Tax is harmful to the economy in that it, firstly, reduces capital accumulation of all kinds, public and private, and, secondly, misallocates or encourages the misallocation of capital throughout the economic sphere. The latter of these points is reasonably well understood, but the former is increasingly obscure. Indeed, it is a commonplace of casual left-leaning and popular discourse that private businesses under-invest because they are only interested in profit. This is a bizarre position, and not, I think, held by many economists, but it is a widespread and substantial part of public opinion. However, and notwithstanding its general currency, nothing could be further from the truth; it is the state that does not invest; it is the state that spends only for very short term gain (electoral popularity), and leaves the economy undercapitalised in the sense that complexity has not been created with a view to the creation of further complexity but only for consumption and immediate gratification.

Emphatically, the state does not invest for a return. Why? Because it need not do so. The tax base struggles autonomously and without encouragement to survive, so the state can leave all concern for the future to the will to live of these private individuals, and freely spend tax on the workforce on the public payroll, who in truth constitute the real body of the state, and on the electorate, so many of which, almost all, are in some degree state clients.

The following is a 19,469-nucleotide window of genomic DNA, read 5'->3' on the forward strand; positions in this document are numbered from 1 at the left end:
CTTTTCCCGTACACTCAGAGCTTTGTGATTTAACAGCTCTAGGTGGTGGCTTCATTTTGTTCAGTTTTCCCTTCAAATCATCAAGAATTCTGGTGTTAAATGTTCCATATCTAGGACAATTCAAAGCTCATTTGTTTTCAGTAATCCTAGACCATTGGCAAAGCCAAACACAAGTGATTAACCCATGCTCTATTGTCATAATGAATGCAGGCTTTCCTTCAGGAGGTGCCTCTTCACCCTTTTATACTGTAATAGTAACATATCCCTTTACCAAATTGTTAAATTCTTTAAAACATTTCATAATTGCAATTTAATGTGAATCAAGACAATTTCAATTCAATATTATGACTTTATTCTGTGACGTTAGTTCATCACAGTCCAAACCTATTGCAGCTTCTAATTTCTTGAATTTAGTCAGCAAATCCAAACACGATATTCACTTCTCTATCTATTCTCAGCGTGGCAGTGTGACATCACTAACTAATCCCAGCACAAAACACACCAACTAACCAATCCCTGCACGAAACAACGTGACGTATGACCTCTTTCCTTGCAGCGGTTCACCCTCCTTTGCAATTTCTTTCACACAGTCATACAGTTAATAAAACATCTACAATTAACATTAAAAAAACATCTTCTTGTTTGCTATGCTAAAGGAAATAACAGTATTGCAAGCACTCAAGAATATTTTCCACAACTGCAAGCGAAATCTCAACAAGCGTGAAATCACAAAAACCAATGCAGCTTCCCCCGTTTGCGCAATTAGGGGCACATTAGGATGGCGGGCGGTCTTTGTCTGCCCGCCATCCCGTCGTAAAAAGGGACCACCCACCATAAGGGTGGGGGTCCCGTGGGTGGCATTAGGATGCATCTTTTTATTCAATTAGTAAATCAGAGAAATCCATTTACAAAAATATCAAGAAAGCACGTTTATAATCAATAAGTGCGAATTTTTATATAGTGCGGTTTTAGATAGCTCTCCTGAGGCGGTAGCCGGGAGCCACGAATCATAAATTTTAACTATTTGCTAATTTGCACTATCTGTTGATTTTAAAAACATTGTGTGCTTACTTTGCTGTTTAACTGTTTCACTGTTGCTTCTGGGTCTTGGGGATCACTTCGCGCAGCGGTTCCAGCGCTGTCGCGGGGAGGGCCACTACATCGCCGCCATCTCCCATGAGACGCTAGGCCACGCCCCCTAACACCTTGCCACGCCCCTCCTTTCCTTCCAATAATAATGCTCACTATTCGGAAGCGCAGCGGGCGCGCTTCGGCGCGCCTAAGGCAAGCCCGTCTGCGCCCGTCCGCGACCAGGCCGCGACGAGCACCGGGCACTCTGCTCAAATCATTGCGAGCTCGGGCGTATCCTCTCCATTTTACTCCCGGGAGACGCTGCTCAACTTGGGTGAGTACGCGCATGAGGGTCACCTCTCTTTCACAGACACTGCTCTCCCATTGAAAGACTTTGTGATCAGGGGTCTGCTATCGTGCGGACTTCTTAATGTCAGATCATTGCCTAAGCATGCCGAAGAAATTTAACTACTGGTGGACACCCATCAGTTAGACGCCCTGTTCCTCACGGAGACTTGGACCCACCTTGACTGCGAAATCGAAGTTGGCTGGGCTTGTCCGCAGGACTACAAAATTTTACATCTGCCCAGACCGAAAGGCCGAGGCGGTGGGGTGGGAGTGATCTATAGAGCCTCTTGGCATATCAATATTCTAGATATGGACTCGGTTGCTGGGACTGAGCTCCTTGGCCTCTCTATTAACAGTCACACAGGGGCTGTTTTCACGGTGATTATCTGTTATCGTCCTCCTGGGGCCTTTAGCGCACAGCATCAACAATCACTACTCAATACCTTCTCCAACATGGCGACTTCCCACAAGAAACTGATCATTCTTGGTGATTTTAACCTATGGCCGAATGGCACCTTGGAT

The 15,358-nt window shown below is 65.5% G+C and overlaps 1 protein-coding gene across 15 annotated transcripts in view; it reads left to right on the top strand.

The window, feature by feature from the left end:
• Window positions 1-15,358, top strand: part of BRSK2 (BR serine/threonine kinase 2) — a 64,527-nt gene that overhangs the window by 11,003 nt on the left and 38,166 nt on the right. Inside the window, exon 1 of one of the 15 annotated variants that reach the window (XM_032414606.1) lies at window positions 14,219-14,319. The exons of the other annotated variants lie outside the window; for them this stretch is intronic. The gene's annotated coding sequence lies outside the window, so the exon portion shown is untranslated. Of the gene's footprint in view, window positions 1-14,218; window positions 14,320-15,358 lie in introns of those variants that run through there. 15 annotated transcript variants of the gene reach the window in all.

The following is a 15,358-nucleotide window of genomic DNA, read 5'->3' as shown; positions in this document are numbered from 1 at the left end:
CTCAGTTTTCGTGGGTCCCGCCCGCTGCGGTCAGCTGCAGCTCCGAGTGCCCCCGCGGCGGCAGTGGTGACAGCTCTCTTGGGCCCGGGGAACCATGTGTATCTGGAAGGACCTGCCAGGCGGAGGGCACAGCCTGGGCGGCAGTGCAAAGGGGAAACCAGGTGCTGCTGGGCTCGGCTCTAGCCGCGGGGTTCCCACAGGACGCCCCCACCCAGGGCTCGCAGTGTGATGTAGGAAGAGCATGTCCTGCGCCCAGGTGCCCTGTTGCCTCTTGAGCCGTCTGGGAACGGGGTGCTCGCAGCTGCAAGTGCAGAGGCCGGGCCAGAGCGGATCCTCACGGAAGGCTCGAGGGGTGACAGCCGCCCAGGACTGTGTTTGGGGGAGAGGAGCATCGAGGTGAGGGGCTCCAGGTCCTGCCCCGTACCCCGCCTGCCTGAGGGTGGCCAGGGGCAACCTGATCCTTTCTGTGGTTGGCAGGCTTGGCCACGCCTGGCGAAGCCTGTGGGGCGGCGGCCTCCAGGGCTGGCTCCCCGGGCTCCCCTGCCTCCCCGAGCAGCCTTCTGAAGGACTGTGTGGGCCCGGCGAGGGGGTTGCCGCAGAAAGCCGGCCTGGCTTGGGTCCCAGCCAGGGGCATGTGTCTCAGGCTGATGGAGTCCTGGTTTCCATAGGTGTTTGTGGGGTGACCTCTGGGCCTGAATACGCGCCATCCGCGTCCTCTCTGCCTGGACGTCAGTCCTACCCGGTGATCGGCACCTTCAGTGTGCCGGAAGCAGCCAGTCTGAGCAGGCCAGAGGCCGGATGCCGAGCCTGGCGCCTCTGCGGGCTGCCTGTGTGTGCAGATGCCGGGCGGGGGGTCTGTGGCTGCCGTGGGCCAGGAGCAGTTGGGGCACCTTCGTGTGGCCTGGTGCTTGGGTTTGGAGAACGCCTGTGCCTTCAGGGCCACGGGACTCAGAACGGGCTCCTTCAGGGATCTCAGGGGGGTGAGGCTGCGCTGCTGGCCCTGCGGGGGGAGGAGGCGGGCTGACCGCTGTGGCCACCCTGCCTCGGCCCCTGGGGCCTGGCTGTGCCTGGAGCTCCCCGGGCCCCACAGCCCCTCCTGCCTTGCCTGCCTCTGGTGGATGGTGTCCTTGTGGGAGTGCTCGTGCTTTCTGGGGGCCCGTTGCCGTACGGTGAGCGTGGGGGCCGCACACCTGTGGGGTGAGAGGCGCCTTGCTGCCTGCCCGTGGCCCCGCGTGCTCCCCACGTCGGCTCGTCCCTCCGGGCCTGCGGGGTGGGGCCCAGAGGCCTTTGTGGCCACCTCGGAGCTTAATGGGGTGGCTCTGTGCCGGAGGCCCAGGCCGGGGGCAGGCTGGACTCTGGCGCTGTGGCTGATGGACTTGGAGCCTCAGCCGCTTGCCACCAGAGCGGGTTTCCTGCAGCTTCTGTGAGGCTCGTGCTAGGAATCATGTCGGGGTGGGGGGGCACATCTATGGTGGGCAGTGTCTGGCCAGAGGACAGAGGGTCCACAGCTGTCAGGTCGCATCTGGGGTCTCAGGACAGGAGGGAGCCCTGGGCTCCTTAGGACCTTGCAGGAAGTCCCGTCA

When the state appears to invest it is usually spending on a client sector of the population. And it is these clients who are the source of complaints of underinvestment from private wealth; private money does not expend largesse on the client, but truly invests for a return, in other words it deploys complexity in order to serve a requirement over the longer term, and thus secure a) a commitment of resources to reconstitute the investment and to add a thin layer of profit, which is a lien on the grown condition of the future economy (profit is truthfully one of the oddest phenomenon in commerce; debt undertaken by one party but to be paid by another).